Reading List Mark 2 - Part 4

| 4 min read

This is Part 4 in a series about an example app that I put together to demonstrate and describe the use of various Google Apps Script features. See Part 1 for an introduction. This part is “Synchronising the URL list in the spreadsheet with corresponding tasks in the chosen tasklist“.

Parts Overview

  1. Introduction to the app, and a short screencast showing the features
  2. Using the Tasks API to retrieve and insert tasklists, and the Ui Services to build the tasklist chooser component
  3. Using the UrlFetch Services to interact with the Google+ API and grab info on articles pointed to by users in their activity stream
  4. Synchronising the URL list in the spreadsheet with corresponding tasks in the chosen tasklist<– You Are Here
  5. Putting it all together and using the OnOpen event to insert a new 2-item menu entry on the spreadsheet’s page

Putting this into context: the Update request

We’ve covered a lot of ground in the previous three parts in this series. Now we’re at the stage where we have the functions for

  • creating a Ui for choosing an existing / creating a new tasklist
  • handling the button event on the Ui
  • getting a list of tasklists
  • retrieving URLs from a Google+ activity stream

So the one main piece of work outstanding is synchronising the retrieved URLs as tasks on the chosen tasklist.

If you watch the screencast shown in Part 1 you’ll see that the synchronisation is part of a more general ‘update’ request, that includes the fetching of new URLs from Google+ and synchronising them with the tasklist. So let’s have a look at the function that binds those two things together.

Here’s the update() function, which we’ll allow the user to call from a menu item (we’ll cover this in the next instalment).

READINGLISTCELL = 'D1'; function update() { // First, check that we have a tasklist id already; it's stored in // the comment section of the 'readinglistcell' var sh = SpreadsheetApp.getActiveSpreadsheet().getActiveSheet(); var taskListId = sh.getRange(READINGLISTCELL).getComment(); // If we don't have an id, tell the user to choose a tasklist if(taskListId === '') { SpreadsheetApp.getActiveSpreadsheet().toast( "Use Articles -> Select Task List to choose a task list", "No Task List", 5 ); // Otherwise, we know which task list to synchronise with, so // go and update the reading list with URLs from the Google+ activity // list, and then sync that with the task list items } else { retrieveActivityUrls_(); synchronise_(taskListId); } }

This function grabs a reference to the active sheet, and pulls the comment from the cell that we’ve designated as where the reading list tasklist info is stored: READINGLISTCELL. The name is stored in the cell, and the ID is stored in the cell’s comment. If there isn’t an ID, then we’ll ask the user to choose a tasklist using the Ui we built in Part 2. The Browser class in Google Apps Script’s Base Services gives us a nice dialog box that looks like this:

![image](/images/2011/10/notamessage1.png)Message Box
But there’s also a nice visual message feature that’s available in the [Spreadsheet Services](, specific to a spreadsheet: [toast()]( Calling this causes a popup to appear in the lower right of the screen, which stays visible for a short while. This is what it looks like:
![image](/images/2011/10/notasklist.png)Toast message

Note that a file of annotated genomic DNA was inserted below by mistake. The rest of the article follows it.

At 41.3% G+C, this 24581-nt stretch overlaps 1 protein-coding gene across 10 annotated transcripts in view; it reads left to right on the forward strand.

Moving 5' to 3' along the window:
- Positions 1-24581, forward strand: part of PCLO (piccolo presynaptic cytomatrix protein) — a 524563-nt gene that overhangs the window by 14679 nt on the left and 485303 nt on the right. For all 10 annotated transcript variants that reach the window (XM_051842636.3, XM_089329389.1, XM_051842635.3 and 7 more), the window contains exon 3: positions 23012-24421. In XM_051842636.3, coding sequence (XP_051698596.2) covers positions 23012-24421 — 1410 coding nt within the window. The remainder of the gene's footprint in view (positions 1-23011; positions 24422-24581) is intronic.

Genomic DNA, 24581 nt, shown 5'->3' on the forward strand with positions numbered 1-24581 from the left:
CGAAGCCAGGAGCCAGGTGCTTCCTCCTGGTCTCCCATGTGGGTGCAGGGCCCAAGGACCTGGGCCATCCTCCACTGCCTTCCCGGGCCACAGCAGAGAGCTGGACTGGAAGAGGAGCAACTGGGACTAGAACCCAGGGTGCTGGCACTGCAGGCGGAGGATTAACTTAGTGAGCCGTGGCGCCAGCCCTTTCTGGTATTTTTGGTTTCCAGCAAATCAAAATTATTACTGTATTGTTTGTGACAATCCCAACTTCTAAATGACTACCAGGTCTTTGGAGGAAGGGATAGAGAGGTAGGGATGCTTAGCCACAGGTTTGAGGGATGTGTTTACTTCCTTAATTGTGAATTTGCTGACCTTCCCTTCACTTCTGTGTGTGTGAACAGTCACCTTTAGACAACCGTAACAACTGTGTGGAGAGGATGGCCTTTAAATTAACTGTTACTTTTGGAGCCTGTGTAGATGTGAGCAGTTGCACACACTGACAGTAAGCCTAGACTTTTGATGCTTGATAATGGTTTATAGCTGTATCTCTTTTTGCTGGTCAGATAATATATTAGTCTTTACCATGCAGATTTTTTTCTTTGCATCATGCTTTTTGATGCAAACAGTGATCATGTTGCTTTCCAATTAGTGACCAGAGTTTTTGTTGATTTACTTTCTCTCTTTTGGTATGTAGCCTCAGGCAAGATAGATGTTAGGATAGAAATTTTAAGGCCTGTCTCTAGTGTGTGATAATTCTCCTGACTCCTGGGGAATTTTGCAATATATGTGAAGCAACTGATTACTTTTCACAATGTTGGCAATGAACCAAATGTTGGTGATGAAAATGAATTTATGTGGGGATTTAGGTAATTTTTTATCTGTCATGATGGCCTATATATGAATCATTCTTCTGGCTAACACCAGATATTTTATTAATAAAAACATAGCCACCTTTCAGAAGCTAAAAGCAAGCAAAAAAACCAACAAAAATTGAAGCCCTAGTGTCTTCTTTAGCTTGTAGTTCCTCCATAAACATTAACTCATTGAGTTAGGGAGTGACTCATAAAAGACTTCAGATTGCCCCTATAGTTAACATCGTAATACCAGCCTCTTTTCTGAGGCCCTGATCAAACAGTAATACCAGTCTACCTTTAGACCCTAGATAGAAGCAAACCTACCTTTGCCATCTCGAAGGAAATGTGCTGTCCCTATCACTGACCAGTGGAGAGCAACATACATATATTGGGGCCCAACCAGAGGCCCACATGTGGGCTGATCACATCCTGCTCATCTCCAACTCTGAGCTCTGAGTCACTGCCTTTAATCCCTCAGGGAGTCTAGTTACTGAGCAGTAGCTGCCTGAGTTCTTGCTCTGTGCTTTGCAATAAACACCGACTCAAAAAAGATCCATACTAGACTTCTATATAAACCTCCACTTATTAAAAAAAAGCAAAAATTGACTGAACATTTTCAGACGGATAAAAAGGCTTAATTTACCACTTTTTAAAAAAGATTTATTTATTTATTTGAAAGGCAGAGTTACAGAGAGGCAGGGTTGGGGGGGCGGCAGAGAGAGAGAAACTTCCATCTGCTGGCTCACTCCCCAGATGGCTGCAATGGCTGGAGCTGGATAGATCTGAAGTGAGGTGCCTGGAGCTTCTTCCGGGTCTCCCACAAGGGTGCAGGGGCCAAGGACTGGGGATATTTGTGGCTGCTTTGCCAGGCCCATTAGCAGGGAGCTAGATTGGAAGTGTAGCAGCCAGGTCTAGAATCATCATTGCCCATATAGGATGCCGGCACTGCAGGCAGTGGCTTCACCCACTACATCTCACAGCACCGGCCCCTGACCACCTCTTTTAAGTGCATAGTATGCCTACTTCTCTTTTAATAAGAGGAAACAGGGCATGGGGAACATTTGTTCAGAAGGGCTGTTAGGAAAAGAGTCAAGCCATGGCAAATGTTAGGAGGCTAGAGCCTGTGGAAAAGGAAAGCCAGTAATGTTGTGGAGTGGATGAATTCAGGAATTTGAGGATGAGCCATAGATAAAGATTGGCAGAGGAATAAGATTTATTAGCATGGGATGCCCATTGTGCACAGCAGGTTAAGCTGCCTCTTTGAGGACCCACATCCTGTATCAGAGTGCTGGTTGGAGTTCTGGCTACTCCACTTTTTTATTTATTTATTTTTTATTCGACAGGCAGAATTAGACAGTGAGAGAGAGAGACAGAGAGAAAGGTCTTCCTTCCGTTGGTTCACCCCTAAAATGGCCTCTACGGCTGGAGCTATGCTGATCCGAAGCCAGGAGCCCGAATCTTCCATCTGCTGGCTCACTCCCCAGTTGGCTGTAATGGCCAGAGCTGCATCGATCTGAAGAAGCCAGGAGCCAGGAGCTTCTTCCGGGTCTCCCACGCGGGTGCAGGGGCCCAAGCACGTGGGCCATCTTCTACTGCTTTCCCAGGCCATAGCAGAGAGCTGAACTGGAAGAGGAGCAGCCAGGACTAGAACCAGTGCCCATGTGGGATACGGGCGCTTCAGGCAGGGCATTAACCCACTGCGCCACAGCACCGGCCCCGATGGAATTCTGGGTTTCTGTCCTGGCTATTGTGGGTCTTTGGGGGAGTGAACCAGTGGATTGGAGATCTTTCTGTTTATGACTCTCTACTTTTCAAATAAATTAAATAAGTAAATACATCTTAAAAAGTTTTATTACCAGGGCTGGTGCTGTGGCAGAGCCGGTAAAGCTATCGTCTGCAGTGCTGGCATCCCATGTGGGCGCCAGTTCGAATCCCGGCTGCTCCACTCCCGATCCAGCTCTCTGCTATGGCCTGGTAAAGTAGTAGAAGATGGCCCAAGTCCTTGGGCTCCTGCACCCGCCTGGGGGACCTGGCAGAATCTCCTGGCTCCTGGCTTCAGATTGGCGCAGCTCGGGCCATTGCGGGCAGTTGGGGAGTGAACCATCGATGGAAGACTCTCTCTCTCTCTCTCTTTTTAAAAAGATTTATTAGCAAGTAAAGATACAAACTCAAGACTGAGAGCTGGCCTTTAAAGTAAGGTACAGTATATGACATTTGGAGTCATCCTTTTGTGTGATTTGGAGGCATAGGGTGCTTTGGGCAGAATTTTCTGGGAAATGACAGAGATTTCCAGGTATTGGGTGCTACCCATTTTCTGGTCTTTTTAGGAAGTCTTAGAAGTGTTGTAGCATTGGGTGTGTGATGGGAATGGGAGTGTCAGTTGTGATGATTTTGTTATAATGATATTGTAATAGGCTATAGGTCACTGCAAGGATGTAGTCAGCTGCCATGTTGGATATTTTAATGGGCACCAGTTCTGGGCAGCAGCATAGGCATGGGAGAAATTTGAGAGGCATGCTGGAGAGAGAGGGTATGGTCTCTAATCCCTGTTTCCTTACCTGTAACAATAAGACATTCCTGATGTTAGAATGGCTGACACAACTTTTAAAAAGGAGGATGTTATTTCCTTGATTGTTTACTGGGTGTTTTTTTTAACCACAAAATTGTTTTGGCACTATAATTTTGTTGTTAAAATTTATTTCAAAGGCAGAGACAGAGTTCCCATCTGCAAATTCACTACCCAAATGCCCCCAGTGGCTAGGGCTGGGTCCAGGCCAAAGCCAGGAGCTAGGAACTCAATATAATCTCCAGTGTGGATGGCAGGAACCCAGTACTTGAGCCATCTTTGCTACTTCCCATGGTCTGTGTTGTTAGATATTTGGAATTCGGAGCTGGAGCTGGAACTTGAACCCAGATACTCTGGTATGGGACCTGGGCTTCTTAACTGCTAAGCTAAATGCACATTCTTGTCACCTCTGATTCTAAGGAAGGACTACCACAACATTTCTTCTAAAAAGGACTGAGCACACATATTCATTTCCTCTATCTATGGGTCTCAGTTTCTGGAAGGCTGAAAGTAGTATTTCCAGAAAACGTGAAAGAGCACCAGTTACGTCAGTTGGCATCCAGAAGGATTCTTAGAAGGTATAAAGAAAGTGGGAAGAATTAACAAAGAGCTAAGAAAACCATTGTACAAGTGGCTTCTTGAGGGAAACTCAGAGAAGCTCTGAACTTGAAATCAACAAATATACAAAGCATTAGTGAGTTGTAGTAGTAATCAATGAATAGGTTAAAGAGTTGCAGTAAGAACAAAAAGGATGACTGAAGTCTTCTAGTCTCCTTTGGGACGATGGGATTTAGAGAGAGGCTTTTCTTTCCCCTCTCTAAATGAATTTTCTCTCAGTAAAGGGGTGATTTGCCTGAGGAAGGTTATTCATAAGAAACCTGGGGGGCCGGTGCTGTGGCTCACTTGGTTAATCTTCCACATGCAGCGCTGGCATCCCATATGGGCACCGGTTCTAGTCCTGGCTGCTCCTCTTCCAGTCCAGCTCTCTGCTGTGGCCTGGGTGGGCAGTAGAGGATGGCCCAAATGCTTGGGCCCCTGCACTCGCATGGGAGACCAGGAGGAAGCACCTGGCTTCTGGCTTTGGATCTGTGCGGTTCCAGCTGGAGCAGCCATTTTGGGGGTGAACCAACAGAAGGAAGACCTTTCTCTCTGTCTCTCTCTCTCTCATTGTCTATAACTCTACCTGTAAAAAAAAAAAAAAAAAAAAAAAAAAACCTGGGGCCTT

Because the ‘toast’ name is so evocative, we’ll use it in our function to prompt the user to choose a tasklist.

If there’s already a tasklist chosen, then we go straight into retrieving the URLs (see Part 3) and then call the synchronise_() function, passing the ID of the tasklist.

Synchronising URLs and Tasks

Ok, so what do we need to do to synchronise the URLs? It’s similar to the technique described in the great article “Integrating with Google APIs – Creating a simple reading list“. There are a couple of differences: I’m not going to use the UrlShortener Services, and I’m going to try and reduce the number of API calls by bulk-grabbing the cell data.

First, we get a range reference on the active sheet, which equates to the list of URLs already there. We get all of the URLs (urlRange.getValues()) and all of the corresponding comments (urlRange.getComments()).

function synchronise_(taskListId) { // Grab list of all URLs, and associated comments var sh = SpreadsheetApp.getActiveSheet(); var urlRange = sh.getRange(2, 1, sh.getLastRow() - 1, 1); var urls = urlRange.getValues(); var comments = urlRange.getComments();

We go through each of the URLs, and create a new task in the tasklist if there isn’t already something in the comment for that URL:

  • instantiate a new task object: Tasks.newTask()
  • add the title: task.setTitle()
  • add the task to the tasklist: Tasks.Tasks.insert()
  • insert the new task’s ID into the comment for the URL: setComment()

Otherwise we’ve already created a task for the URL, so we grab the task to get the status, and if it’s marked as completed, we format the URL and corresponding description (in the next column) to set strike-through text.

// For each URL, check the status of the associated task. // If there isn't an associated task, create one. for (var i = 0, j = urls.length; i < j; i++) { if (comments[i] == "") { Logger.log("New task"); var task = Tasks.newTask(); task.setTitle(urls[i]); var newTask = Tasks.Tasks.insert(task, taskListId); sh.getRange(i + 2, 1).setComment(newTask.getId()); } else { Logger.log("Existing task"); var existingTask = Tasks.Tasks.get(taskListId, comments[i][0]); if (existingTask.getStatus() === "completed") { sh.getRange(i + 2, 1, 1, 2).setFontLine('line-through'); } } } }

That’s it. Stop by next time for the last part in this series, where we put everything together and insert a 2-item menu entry to tie it all together. Thanks for reading!